“I am not an artist. I am a man who paints.”
So said the man who produced around 1,000 paintings and over 8,000 drawing during his lifetime. L.S.Lowry (Laurence Stephen in case you were wondering) has long been known for his industrial pictures of Manchester, where he was born and grew up, and specifically the matchstick people who inhabit them.
I have never really been a great fan of his work, possibly because of my own preference for realism or the extreme opposite surrealism. Lowry always struck me as just a little dull at the side of the vivid and imaginative works of so many other artists, such as Dali for example.
Then again, perhaps I was simply put off by the association of his art with the 1978 hit single “Matchstalk Men and Matchstalk Cats and Dogs” by Brian and Michael. Now, there was a song that seemed to spend an interminable amount of time in the Charts way back then, though strangely the reality is it actually only spent 3 weeks at no.1! Thank goodness they were a one hit wonder!
With the approach of his 125th birthday I thought it would be interesting to revisit my apparent negativity/disinterest. Among the pictures I could track down on line l was taken with this rather strange picture “Gentleman looking at Something (1960). I say “strange” because there is something quite unusual about a picture where the primary source of interest doesn’t appear in the picture…I want to know and can therefore only imagine what the “something” was. Perhaps he was watching an approaching tram, given that he is stood between it’s lines?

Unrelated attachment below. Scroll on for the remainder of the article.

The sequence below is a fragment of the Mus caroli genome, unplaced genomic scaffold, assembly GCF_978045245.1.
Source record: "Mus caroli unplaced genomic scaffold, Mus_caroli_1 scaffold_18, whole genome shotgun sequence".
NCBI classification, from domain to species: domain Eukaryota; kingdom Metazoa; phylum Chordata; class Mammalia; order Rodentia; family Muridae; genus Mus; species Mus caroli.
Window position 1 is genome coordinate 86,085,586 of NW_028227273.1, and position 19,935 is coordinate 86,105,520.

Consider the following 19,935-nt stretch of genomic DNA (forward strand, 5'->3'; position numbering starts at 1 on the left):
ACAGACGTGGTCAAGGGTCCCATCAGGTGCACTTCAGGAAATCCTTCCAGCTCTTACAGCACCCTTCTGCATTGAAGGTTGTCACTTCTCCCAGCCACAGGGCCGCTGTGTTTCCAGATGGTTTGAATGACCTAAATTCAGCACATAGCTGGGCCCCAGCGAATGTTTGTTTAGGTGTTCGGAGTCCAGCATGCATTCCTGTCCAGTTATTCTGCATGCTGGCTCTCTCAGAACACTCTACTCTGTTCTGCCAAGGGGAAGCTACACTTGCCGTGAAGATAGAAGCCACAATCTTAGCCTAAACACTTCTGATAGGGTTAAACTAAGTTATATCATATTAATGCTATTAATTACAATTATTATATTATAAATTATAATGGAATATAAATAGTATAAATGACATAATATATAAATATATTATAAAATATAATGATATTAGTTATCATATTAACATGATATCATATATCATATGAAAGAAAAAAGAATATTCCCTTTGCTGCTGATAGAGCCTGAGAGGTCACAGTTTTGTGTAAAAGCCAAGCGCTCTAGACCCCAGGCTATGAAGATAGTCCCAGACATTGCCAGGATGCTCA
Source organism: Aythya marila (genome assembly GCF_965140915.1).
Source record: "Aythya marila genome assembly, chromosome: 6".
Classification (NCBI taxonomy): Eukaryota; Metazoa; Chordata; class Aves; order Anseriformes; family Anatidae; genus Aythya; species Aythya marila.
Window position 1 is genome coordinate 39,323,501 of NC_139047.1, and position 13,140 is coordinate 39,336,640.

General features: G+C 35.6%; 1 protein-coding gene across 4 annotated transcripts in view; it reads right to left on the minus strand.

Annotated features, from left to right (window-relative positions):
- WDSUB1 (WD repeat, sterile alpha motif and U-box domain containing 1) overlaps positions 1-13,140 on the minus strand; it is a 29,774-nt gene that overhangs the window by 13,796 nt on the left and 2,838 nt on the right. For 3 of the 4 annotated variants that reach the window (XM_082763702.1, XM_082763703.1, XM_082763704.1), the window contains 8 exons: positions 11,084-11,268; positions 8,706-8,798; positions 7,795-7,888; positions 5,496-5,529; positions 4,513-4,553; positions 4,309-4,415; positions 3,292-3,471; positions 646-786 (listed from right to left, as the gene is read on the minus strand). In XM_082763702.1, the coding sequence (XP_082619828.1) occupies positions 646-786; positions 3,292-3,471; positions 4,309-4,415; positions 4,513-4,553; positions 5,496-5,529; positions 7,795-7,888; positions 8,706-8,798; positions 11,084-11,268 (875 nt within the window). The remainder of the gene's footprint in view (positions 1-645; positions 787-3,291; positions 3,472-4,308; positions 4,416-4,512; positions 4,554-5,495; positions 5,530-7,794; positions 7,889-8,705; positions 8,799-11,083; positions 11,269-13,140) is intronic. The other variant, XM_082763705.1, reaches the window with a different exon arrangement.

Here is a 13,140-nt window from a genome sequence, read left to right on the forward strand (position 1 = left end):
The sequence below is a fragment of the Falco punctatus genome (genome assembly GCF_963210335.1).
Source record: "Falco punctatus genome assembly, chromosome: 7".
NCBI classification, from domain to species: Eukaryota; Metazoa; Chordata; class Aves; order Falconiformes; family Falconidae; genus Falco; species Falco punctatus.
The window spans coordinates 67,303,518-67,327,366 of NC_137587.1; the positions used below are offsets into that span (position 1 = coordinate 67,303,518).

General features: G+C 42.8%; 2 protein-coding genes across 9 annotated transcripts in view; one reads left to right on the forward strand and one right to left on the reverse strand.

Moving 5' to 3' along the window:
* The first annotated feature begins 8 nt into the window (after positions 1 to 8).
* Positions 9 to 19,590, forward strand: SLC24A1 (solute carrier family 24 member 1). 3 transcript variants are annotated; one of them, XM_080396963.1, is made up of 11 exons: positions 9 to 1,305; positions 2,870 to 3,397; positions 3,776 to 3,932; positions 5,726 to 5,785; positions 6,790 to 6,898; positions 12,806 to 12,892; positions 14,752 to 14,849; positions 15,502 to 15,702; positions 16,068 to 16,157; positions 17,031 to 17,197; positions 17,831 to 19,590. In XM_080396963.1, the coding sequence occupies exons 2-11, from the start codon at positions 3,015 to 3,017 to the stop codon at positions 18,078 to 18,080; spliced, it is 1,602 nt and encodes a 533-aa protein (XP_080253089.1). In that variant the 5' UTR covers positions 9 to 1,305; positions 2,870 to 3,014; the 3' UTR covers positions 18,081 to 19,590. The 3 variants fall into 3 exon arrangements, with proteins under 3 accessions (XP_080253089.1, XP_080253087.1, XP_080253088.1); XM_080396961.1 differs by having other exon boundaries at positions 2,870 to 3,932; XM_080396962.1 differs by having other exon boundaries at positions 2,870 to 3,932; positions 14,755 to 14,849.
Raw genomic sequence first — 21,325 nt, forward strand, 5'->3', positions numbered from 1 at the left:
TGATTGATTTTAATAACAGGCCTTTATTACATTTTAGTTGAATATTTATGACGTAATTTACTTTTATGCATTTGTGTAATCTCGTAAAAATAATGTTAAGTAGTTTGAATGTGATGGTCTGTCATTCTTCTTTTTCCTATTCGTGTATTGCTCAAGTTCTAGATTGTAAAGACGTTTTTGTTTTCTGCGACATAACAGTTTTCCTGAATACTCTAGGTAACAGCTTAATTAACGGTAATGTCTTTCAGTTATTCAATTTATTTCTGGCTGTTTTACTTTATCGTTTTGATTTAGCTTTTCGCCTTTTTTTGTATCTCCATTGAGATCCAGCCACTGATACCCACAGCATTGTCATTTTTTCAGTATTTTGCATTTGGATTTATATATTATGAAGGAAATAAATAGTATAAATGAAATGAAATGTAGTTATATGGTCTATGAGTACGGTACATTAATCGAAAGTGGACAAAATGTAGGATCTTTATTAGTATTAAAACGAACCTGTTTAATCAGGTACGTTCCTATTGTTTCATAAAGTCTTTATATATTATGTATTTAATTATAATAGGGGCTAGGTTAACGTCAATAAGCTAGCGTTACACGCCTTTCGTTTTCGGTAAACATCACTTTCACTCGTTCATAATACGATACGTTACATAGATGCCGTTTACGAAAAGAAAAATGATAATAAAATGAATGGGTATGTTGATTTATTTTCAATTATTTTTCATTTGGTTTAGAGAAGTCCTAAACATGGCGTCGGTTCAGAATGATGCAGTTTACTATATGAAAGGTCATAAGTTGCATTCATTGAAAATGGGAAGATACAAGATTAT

Reading a little further I am reminded by the Winsor and Newton site that Lowry used a very limited colour palette throughout all his paintings:
- Ivory Black
- Prussian Blue
- Yellow Ochre
- Flake White
As I start to look more closely at the range of colour he achieves in his paintings I realise just how complicated things have become these days, with a vast array of colour tubes to select from, and very little idea about how some of them have been created! The subtlety and depth of colour achieved with this limited palette really is quite tremendous.
So, I can’t say I feel more excited by the art, but I am persuaded that there is something solid about the approach and something I might learn from that. Indeed, I already have thoughts in mind about painting next with a smaller range of colour on my palette.
In the meantime though – I’ll accept it’s art, think about arranging a trip to the Lowry in Salford, and wish Mr Lowry a happy 125th birthday with a small homage: “Lady looking at Something else.” I will leave you to determine what that something is…..